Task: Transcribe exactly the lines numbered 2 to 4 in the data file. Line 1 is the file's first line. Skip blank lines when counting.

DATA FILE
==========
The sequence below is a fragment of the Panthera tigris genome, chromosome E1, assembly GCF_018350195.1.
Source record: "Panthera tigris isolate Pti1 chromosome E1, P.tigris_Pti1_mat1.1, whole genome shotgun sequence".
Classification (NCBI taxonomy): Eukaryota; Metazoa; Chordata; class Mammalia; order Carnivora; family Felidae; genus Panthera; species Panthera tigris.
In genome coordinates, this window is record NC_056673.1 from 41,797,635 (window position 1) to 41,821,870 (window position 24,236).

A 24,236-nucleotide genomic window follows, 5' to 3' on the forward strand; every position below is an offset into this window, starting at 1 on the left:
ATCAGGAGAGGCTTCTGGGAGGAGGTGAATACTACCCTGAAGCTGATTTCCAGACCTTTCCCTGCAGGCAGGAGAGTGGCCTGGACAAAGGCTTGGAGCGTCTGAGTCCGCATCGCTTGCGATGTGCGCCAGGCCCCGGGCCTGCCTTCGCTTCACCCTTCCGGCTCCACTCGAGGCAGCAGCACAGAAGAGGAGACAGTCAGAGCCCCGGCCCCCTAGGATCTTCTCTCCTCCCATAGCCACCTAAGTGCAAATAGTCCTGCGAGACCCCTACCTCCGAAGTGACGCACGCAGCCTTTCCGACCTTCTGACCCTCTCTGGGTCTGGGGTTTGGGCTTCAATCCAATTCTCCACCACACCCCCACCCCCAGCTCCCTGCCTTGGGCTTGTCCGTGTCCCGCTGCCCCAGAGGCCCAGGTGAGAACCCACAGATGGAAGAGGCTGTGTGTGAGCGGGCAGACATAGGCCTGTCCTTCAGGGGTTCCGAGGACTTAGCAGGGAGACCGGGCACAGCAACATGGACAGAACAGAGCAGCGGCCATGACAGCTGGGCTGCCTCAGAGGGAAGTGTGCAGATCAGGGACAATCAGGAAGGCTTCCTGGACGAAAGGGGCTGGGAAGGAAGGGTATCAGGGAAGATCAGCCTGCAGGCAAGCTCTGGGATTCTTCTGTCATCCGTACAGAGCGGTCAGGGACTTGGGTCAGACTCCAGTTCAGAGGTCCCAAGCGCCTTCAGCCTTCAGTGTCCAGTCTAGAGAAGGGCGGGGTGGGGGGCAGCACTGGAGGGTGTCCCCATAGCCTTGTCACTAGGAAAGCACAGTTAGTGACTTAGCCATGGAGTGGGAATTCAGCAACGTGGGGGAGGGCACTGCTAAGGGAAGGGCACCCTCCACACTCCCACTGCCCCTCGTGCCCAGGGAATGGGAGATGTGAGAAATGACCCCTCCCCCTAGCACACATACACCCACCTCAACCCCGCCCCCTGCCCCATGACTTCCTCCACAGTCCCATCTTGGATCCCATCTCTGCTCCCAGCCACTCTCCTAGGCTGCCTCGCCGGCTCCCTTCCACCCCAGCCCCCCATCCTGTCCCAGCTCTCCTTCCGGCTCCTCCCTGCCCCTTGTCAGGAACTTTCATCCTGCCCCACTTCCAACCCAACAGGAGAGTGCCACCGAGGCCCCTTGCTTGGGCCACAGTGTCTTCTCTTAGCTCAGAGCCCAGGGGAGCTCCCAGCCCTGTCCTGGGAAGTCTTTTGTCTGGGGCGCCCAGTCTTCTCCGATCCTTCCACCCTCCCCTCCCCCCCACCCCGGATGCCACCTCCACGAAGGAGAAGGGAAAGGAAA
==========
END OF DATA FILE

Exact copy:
Source record: "Panthera tigris isolate Pti1 chromosome E1, P.tigris_Pti1_mat1.1, whole genome shotgun sequence".
Classification (NCBI taxonomy): Eukaryota; Metazoa; Chordata; class Mammalia; order Carnivora; family Felidae; genus Panthera; species Panthera tigris.
In genome coordinates, this window is record NC_056673.1 from 41,797,635 (window position 1) to 41,821,870 (window position 24,236).